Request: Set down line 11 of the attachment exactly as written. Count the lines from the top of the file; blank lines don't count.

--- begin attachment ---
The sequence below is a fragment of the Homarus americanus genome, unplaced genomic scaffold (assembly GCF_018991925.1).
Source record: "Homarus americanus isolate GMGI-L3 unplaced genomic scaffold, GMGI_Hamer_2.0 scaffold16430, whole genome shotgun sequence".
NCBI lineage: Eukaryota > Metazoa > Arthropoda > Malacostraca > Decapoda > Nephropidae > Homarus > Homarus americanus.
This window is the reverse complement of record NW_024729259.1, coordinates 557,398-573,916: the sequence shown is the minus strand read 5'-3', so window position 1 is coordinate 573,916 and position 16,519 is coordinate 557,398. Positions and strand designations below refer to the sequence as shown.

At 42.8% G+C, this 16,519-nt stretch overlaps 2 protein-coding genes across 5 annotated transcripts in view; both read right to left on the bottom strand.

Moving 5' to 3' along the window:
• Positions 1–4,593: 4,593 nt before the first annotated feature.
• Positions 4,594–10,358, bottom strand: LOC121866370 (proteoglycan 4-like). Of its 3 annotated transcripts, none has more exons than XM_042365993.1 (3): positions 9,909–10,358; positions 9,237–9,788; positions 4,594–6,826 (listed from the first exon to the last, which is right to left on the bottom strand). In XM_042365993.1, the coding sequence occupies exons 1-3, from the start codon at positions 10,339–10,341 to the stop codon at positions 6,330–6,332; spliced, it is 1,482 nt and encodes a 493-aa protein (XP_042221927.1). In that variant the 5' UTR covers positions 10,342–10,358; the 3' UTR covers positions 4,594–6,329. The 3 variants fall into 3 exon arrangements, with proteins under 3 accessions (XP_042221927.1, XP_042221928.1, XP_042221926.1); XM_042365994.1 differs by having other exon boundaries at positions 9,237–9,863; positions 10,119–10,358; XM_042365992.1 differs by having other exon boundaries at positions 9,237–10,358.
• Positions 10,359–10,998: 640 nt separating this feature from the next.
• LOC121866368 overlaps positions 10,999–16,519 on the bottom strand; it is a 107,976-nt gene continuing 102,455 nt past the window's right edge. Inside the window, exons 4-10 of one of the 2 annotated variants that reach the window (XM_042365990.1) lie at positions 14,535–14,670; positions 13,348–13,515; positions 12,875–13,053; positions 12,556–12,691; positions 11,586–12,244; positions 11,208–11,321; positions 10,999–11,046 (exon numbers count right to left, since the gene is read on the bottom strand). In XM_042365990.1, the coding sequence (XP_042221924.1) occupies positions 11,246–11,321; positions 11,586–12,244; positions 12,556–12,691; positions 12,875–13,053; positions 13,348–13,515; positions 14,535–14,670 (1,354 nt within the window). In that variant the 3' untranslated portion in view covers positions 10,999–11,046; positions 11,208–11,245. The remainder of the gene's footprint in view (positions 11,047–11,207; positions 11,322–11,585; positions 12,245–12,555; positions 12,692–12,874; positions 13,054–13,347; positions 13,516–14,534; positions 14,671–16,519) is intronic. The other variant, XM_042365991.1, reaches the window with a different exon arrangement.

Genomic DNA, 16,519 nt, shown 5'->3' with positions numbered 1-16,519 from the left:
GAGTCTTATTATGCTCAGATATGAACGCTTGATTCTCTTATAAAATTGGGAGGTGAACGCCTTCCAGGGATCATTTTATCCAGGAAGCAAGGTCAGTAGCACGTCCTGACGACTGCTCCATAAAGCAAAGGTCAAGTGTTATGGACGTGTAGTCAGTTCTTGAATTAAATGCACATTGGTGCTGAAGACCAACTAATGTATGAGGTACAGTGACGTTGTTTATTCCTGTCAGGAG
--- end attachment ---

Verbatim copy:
Genomic DNA, 16,519 nt, shown 5'->3' with positions numbered 1-16,519 from the left: